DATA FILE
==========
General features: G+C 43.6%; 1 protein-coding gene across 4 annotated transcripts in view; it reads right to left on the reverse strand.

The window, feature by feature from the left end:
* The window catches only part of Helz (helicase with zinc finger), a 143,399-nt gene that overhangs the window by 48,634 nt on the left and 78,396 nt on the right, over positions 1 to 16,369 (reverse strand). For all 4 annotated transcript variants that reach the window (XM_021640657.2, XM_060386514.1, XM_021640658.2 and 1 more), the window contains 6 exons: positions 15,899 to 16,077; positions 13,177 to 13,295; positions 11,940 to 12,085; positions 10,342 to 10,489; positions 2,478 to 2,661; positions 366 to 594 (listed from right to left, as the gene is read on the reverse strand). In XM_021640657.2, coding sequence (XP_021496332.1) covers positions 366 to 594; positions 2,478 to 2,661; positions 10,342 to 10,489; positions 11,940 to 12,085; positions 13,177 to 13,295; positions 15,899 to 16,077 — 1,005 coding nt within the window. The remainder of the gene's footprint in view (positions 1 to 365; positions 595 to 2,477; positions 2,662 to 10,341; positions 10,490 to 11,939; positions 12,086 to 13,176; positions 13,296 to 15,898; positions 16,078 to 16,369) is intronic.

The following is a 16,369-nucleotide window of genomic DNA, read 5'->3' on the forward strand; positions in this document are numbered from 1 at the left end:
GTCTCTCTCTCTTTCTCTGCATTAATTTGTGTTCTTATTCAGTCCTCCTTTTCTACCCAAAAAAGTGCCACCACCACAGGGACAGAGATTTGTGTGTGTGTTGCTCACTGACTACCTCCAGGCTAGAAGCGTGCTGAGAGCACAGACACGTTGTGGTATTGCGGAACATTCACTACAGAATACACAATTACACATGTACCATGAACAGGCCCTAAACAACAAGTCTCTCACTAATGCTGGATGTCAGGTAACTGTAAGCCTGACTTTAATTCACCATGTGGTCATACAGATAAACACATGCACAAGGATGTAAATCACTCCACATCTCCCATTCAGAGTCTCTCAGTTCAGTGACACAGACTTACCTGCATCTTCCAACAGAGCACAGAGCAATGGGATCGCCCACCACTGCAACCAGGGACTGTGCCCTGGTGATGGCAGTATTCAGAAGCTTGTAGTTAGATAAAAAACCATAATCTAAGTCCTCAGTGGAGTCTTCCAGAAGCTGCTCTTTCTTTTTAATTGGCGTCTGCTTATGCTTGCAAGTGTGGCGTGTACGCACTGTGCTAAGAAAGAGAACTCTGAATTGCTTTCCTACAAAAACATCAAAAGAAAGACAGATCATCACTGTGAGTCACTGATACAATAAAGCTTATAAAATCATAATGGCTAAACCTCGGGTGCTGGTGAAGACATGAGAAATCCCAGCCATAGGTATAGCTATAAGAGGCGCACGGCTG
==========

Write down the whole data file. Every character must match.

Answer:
General features: G+C 43.6%; 1 protein-coding gene across 4 annotated transcripts in view; it reads right to left on the reverse strand.

The window, feature by feature from the left end:
* The window catches only part of Helz (helicase with zinc finger), a 143,399-nt gene that overhangs the window by 48,634 nt on the left and 78,396 nt on the right, over positions 1 to 16,369 (reverse strand). For all 4 annotated transcript variants that reach the window (XM_021640657.2, XM_060386514.1, XM_021640658.2 and 1 more), the window contains 6 exons: positions 15,899 to 16,077; positions 13,177 to 13,295; positions 11,940 to 12,085; positions 10,342 to 10,489; positions 2,478 to 2,661; positions 366 to 594 (listed from right to left, as the gene is read on the reverse strand). In XM_021640657.2, coding sequence (XP_021496332.1) covers positions 366 to 594; positions 2,478 to 2,661; positions 10,342 to 10,489; positions 11,940 to 12,085; positions 13,177 to 13,295; positions 15,899 to 16,077 — 1,005 coding nt within the window. The remainder of the gene's footprint in view (positions 1 to 365; positions 595 to 2,477; positions 2,662 to 10,341; positions 10,490 to 11,939; positions 12,086 to 13,176; positions 13,296 to 15,898; positions 16,078 to 16,369) is intronic.

The following is a 16,369-nucleotide window of genomic DNA, read 5'->3' on the forward strand; positions in this document are numbered from 1 at the left end:
GTCTCTCTCTCTTTCTCTGCATTAATTTGTGTTCTTATTCAGTCCTCCTTTTCTACCCAAAAAAGTGCCACCACCACAGGGACAGAGATTTGTGTGTGTGTTGCTCACTGACTACCTCCAGGCTAGAAGCGTGCTGAGAGCACAGACACGTTGTGGTATTGCGGAACATTCACTACAGAATACACAATTACACATGTACCATGAACAGGCCCTAAACAACAAGTCTCTCACTAATGCTGGATGTCAGGTAACTGTAAGCCTGACTTTAATTCACCATGTGGTCATACAGATAAACACATGCACAAGGATGTAAATCACTCCACATCTCCCATTCAGAGTCTCTCAGTTCAGTGACACAGACTTACCTGCATCTTCCAACAGAGCACAGAGCAATGGGATCGCCCACCACTGCAACCAGGGACTGTGCCCTGGTGATGGCAGTATTCAGAAGCTTGTAGTTAGATAAAAAACCATAATCTAAGTCCTCAGTGGAGTCTTCCAGAAGCTGCTCTTTCTTTTTAATTGGCGTCTGCTTATGCTTGCAAGTGTGGCGTGTACGCACTGTGCTAAGAAAGAGAACTCTGAATTGCTTTCCTACAAAAACATCAAAAGAAAGACAGATCATCACTGTGAGTCACTGATACAATAAAGCTTATAAAATCATAATGGCTAAACCTCGGGTGCTGGTGAAGACATGAGAAATCCCAGCCATAGGTATAGCTATAAGAGGCGCACGGCTG